There’s an undeniable charm to this film, a basic wholesomeness that is utterly appealing even as it occasionally veers into the realm of the cornball. It is goofy and fun, with a healthy sprinkling of empowerment and a top-notch collection of supporting talent, all in service of an absolute star turn from Millie Bobbie Brown, who plays the titular Enola and offers up a performance that is indicative of great things to come.

One thing that the Disney oeuvre has long been known for is the ubiquity of their princesses. While not EVERY Disney movie features princesses, we’ve seen enough to understand it for the tendency that it is.

Another thing that Disney is known for – though not for as long – is superheroes. As the stewards of the Marvel Cinematic Universe, the powers that be at Disney have embraced the various tropes of that particular genre as well.

It probably shouldn’t come as a surprise to any of us that they’ve decided to bring the two together.

“Secret Society of Second-Born Royals” – a Disney original currently streaming on Disney+ - seeks to bring these nigh-ubiquitous entertainment elements to bear in the same film. Directed by Anna Mastro from a script co-written by Alex Livak and Andrew Green, the superhero/princess mashup plucks elements from both genres and blends them together into an inoffensive smoothie that will go down easy and then promptly be forgotten.

Overall, it’s a (relatively) successful effort, though your mileage will almost certainly vary. It’s charming in its way, though the production values leave something to be desired. Kids will probably dig it, while parents will be able to tolerate it well enough. It’s not good enough to care about or bad enough to avoid – an adequate time-passer that leaves the door open for more.

Monday, 21 September 2020 15:05

Coal country noir – ‘The Devil All the Time’

Written by Allen Adams

The relationships that exist between people – and the motivations that drive them – are often the best fodder for storytelling. The reasons we do the things we do and the people for whom we do them can be the purest distillation of our character.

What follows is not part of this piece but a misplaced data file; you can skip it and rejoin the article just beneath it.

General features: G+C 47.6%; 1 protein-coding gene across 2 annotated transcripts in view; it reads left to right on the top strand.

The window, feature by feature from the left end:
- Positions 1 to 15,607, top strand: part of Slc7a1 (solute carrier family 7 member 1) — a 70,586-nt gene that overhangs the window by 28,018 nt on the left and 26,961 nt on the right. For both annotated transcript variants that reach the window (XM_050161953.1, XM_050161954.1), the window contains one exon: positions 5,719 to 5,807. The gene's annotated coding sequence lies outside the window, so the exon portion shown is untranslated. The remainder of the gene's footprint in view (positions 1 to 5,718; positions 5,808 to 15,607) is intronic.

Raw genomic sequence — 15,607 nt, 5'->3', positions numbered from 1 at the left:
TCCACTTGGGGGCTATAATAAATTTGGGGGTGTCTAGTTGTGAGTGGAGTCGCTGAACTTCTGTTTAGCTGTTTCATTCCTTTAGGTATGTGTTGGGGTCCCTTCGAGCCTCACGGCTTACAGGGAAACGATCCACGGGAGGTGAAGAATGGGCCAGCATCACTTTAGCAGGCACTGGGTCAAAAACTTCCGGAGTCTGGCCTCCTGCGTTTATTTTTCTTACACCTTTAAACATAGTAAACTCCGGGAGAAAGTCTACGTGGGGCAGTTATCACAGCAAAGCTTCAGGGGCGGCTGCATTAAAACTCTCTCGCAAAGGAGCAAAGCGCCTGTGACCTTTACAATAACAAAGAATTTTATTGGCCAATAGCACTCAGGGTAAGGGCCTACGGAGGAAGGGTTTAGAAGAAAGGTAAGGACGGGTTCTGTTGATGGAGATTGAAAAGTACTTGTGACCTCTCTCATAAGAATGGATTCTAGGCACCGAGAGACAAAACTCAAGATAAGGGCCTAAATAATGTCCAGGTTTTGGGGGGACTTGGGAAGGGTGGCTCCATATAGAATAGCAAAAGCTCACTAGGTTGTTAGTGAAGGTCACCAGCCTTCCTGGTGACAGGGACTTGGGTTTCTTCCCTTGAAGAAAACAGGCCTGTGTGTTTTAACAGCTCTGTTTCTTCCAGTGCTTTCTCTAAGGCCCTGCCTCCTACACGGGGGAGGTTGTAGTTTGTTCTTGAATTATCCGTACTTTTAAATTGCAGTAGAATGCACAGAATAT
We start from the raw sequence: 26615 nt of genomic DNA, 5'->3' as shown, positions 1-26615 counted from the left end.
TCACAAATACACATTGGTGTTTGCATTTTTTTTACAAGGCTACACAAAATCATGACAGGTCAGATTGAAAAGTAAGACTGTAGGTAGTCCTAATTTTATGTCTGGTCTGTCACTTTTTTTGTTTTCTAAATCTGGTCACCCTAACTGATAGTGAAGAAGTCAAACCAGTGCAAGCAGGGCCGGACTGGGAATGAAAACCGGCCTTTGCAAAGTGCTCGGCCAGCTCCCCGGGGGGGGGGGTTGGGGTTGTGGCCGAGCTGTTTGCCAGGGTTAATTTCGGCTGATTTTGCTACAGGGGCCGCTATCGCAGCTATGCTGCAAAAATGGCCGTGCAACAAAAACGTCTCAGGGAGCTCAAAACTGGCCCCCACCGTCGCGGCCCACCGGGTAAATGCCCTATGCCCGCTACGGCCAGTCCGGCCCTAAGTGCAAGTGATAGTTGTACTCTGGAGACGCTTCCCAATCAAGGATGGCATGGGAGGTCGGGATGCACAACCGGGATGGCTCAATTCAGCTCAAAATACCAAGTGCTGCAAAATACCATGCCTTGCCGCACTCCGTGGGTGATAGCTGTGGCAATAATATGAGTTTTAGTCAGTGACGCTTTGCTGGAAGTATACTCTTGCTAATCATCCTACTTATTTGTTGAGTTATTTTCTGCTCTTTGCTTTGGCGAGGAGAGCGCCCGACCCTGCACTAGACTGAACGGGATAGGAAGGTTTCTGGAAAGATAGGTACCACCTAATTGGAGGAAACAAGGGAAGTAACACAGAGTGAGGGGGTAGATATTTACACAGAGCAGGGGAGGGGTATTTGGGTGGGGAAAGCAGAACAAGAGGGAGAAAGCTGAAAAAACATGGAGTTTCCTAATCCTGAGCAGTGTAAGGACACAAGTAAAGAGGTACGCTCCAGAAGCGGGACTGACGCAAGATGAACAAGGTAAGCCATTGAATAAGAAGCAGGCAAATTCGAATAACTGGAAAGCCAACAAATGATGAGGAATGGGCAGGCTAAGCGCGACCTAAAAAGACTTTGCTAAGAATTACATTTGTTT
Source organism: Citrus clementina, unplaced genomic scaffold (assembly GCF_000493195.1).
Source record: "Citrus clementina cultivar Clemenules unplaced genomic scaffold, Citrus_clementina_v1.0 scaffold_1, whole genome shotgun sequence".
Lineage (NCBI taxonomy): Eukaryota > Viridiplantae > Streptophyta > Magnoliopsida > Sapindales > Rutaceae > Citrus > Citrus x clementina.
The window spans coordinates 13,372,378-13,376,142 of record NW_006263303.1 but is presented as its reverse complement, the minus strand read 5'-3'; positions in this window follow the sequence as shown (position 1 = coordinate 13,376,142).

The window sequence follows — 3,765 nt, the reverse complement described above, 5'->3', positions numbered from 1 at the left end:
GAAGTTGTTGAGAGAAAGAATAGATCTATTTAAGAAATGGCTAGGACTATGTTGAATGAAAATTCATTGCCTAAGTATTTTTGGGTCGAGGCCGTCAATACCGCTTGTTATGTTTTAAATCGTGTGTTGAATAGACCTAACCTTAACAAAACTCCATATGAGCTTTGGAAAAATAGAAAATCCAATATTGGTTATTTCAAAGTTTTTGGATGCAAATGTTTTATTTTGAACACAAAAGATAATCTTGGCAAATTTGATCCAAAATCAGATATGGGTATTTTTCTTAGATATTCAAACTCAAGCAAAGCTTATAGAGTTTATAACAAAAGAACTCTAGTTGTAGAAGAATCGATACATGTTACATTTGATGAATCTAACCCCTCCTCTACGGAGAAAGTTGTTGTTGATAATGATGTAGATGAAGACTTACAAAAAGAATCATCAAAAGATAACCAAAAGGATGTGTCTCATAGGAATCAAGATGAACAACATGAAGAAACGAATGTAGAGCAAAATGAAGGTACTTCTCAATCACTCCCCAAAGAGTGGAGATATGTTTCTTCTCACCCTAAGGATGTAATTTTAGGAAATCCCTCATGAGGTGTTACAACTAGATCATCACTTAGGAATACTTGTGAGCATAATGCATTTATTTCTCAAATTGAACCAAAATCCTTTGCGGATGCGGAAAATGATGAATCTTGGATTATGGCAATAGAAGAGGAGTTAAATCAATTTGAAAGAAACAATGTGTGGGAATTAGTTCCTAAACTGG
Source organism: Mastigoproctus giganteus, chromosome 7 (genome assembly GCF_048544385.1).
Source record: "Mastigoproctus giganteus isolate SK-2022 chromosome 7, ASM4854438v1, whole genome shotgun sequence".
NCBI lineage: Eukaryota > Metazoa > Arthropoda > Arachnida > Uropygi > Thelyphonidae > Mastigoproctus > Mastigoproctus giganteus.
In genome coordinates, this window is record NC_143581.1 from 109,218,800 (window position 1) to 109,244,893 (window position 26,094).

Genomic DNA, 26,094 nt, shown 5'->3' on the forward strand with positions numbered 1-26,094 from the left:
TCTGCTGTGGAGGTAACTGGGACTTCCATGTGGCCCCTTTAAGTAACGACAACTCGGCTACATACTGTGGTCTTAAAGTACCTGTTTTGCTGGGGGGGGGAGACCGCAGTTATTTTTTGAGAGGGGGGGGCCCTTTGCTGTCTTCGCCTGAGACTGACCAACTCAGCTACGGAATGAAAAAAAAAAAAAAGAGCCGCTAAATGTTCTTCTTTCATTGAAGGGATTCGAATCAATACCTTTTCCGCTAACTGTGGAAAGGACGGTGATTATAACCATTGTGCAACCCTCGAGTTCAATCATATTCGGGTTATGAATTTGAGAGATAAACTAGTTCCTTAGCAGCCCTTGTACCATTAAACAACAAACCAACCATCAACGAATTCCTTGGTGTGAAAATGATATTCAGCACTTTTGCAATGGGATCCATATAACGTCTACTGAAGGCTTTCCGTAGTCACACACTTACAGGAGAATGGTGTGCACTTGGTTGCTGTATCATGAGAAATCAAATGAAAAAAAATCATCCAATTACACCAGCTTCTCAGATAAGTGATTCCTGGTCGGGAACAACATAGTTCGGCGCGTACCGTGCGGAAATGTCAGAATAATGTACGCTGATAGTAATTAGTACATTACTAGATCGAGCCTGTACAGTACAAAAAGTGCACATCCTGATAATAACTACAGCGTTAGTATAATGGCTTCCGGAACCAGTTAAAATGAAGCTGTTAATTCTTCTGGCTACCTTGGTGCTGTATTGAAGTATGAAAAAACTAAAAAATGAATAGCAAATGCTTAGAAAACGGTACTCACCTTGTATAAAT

Novelist Donald Ray Pollock has a knack for evoking the dark side of that equation; his books are packed with the brutality and evil that people do even while feeling utterly justified in doing them.

That sense of physical and emotional violence is omnipresent in “The Devil All the Time,” an adaptation of Pollock’s 2011 novel of the same name. Directed by Antonio Campos from a screenplay he co-wrote with his brother Paulo, the film is set in midcentury West Virginia and Ohio and follows a sprawling collection of different characters through narratives whose connections – both overt and subtle – constantly ebb and flow toward one another.

It’s a story of sin, of the evil that even the pious are capable of if they can convince themselves of the righteousness of their acts. It’s a striking representation of the time and place, to be sure, while also featuring an incredible collection of talent in the cast. But that unrelenting representation of the dark side of human nature, the ongoing parade of terrible people doing terrible things for terrible reasons – it’s a lot. The bleakly entangled constancy of sex and violence and power and religion is frankly exhausting, though the excellent performances and quality filmmaking make it worth the undertaking nevertheless.

Genre filmmaking has long been used as a tool for social commentary. The trappings of sci-fi or horror or what have you give cover for filmmakers to deliver messaging that might be met with more resistance other arenas of expression. The extrapolation and/or exaggeration of typical mores can say a lot about the world.

“Antebellum” – currently available via VOD – certainly TRIES to say something, though whether it is ultimately successful is debatable. The movie, written and directed by first-time feature filmmaking duo of Gerard Bush and Christopher Renz, attempts to bring together the past and present of racism and white supremacist ideas in service of a horror story. Unfortunately, using real-life horrors as the basis for fictional ones requires a delicacy and sophistication that “Antebellum” can’t quite manage.

It’s a well-made film, with good performances. It just doesn’t deliver on the underlying ideas; instead, it reads as using historical atrocities as simple horror fodder, largely content to stay on the surface of the overt rather than diving fully into the ideological depths. This means that “Antebellum” feels more exploitative than it ought; it seems unlikely that that was the intent, but it rings wrong regardless.